What kind of offense did the Rays have last season? Pitching and defense, my friends, pitching and defense…
      ————————
      We’ll see if it holds true for the Rays again in 2009. Pythagorean W/L had them as the second-highest positive divergence from expected wins (Angels were first, and highest for a division winner in baseball).

    5. MJ
      December 3rd, 2008 | 10:24 am

      Pray for Posada and Jeter to rebound in 2009.
      ————————–
      First, it’s pretty silly to count on a 36 year old and a 34 year old as your biggest rebound hopes. If 2007 and 2008 showed us anything, it’s that Jeter’s getting worse, not better.

      Second, improving your defense is pretty hard when Jeter is your everyday shortstop.

      Third, and most important, it amuses me that “prayer” would be your plan to improve the Yanks in 2009. If Cashman had said that, you would’ve likely had a heart attack.

    6. December 3rd, 2008 | 10:34 am

      When you’re rooting for a team that Cashman has constructed, prayer for succuss may just be your most practical approach.. ;-)

    7. thenewguy
      December 3rd, 2008 | 10:35 am

      What kind of offense did the Rays have last season? Pitching and defense, my friends, pitching and defense…
      ——————————

      Pitching and defense should COMPLIMENT a good offense, not replace (and vice versa.) I don’t see how you can so easily poo-poo the importance of an offense when it is clear that our offense is what cost us a playoff trip last year. If the offense sucks you say; “Get another pitcher! and someone who can play defense!”? No! You go out and try to get a big bat.

      Also, about his “clutch.” I don’t know enough about the “clutch” stat to say its worth or not. But if you let me borrow from River Ave. Blues case for Dunn: “he’s also nice and clutchy (2.81 avg WPA over the last five years)” WPA=Win Probability Added.

      A good WPA basically means that he does things to improve his teams chances to win, at any point in the game. This would indicate that his doesn’t ‘stat pad’ but instead contributes to his team’s chances of winning.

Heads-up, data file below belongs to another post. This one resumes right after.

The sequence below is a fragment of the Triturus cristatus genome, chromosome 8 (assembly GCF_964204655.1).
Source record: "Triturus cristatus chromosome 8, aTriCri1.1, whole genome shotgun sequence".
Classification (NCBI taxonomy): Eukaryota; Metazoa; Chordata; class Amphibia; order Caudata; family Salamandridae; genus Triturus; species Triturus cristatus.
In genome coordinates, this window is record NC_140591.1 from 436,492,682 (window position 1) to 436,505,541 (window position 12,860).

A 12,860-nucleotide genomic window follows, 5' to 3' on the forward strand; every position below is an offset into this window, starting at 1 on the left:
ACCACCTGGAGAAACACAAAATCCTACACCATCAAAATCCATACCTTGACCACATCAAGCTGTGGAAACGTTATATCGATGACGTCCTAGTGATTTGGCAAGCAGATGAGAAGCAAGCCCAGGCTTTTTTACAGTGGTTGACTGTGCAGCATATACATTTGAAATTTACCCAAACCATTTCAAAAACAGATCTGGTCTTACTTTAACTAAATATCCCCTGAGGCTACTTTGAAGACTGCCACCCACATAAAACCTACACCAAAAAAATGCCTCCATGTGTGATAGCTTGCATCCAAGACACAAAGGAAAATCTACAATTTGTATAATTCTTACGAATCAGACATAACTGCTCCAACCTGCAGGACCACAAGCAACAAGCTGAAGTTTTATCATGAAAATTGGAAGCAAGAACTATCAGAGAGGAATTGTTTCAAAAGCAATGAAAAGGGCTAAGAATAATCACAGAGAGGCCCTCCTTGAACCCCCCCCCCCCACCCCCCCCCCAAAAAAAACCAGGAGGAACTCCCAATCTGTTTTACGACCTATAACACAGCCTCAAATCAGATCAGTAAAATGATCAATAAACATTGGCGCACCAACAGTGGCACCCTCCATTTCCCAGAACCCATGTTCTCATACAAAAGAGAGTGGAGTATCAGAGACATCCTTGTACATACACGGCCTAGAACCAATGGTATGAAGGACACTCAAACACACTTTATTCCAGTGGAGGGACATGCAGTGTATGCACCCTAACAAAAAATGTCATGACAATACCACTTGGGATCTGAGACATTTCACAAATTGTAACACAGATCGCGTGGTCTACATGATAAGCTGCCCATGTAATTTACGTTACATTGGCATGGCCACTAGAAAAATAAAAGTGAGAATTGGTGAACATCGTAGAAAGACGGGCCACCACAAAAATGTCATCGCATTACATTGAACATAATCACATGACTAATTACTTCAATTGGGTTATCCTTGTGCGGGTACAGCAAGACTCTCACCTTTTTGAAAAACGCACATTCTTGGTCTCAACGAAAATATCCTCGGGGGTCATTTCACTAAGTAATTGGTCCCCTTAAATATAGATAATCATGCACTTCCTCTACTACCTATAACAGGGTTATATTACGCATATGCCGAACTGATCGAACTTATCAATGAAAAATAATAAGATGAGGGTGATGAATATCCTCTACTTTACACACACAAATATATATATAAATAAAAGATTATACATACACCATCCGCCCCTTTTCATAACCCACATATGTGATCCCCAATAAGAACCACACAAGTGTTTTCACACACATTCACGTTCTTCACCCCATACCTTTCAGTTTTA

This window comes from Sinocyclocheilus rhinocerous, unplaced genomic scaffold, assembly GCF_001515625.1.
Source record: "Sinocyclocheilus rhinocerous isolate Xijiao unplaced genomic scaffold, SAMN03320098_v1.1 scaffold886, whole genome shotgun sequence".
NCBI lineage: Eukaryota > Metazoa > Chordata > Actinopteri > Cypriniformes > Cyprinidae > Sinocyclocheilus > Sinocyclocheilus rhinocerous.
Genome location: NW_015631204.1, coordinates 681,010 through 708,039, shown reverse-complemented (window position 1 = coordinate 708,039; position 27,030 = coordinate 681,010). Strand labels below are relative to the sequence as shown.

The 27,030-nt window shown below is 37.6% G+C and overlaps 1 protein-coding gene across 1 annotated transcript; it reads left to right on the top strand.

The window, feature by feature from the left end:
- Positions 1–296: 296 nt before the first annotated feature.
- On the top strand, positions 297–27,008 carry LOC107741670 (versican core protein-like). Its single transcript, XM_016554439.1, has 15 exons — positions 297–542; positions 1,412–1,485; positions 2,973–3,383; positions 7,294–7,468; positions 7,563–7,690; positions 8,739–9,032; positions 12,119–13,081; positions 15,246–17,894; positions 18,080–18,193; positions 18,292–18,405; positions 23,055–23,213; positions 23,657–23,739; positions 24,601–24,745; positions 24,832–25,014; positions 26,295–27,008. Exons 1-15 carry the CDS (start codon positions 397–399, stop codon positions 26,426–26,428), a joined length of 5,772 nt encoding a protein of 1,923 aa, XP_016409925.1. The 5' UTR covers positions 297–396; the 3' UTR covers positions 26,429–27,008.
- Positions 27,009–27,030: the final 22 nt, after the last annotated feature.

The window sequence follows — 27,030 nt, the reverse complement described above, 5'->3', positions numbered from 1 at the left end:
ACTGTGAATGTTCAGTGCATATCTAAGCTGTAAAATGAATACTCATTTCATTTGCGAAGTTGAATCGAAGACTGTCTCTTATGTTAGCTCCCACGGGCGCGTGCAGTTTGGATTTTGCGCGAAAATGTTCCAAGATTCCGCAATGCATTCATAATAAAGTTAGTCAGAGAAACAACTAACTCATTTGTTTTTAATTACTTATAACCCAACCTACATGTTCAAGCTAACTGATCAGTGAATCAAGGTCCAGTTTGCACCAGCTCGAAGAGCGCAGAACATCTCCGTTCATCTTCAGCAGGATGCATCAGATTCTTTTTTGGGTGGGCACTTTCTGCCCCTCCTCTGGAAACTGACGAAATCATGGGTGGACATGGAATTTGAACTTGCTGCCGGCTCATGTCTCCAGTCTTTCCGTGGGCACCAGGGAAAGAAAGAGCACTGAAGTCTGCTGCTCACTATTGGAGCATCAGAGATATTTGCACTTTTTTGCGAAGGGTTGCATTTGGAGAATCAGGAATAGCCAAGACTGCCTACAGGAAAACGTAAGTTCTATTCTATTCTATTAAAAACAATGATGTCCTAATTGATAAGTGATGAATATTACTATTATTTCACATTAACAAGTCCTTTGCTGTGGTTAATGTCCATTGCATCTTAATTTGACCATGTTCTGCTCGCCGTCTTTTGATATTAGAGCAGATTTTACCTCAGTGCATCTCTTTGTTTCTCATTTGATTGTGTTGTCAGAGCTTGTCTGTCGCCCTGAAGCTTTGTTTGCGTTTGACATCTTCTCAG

I like Dunn as a fallback option. He is a FAR better option than Giambi and could easily smack 50 HRs and 120 RBIs with that short porch in right.
      .

    8. MJ
      December 3rd, 2008 | 10:38 am

      When you’re rooting for a team that Cashman has constructed, prayer for succuss may just be your most practical approach.
      ———————
      Even I have to laugh at that one. :)

    9. December 3rd, 2008 | 10:57 am

      I cannot speak to what’s written at that blog you mentioned newguy – as I don’t read that one.

      But, I can tell you that this weekend, I happened to ask David Appleman, the man behind FanGraphs, the following question: Is WPA less WPA/LI the best way to determine which batter “pads his stats”in non-clutch situations?

      And, this was his answer: “I’m not sure if it’s the best way, because there will also be an element of how well a player does in high leverage situations too. WPA – WPA/LI is more or less the Clutch calculation, it’s actually WPA/pLI – WPA/LI, but for batters pLI is usually near 1 anyway. A-Rod for instance did pad his stats in low leverage situations, but he also did pretty poorly in high leverage situations, which is why his WPA – WPA/LI in 2008 is ridiculously low.”

      ~~~So, to me, this says that when it comes to determining clutch, you cannot just look at WPA.

    10. Raf
      December 3rd, 2008 | 11:02 am